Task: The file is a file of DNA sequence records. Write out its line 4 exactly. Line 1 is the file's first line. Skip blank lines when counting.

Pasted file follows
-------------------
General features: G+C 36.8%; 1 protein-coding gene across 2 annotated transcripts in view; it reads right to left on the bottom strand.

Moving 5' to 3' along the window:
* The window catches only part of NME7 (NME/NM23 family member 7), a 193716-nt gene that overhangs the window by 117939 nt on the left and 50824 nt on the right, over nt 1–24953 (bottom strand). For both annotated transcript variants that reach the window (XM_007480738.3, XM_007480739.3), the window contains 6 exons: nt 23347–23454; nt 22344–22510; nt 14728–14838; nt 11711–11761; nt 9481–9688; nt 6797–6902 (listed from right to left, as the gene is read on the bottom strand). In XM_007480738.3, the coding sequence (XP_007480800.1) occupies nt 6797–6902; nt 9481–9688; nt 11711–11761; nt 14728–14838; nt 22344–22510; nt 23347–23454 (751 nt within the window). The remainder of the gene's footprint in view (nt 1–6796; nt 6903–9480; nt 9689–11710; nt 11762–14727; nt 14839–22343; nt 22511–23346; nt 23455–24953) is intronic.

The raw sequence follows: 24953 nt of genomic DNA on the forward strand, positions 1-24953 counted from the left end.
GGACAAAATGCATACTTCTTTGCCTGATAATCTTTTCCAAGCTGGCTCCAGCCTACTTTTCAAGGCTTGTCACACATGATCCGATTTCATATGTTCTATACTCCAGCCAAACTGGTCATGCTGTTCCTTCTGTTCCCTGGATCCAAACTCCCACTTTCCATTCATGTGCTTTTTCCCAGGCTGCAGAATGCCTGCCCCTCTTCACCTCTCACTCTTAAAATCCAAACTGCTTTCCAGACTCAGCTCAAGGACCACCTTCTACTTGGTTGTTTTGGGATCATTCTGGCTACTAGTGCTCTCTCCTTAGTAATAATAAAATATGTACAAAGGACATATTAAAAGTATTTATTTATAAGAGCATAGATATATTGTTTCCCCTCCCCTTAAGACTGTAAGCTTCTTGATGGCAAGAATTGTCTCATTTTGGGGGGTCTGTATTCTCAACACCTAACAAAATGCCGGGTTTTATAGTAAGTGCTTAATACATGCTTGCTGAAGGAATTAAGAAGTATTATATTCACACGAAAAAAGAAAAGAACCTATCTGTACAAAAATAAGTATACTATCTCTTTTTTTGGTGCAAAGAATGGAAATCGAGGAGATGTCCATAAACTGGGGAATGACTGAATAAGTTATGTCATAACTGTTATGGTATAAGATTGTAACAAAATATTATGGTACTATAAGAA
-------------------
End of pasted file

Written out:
The raw sequence follows: 24953 nt of genomic DNA on the forward strand, positions 1-24953 counted from the left end.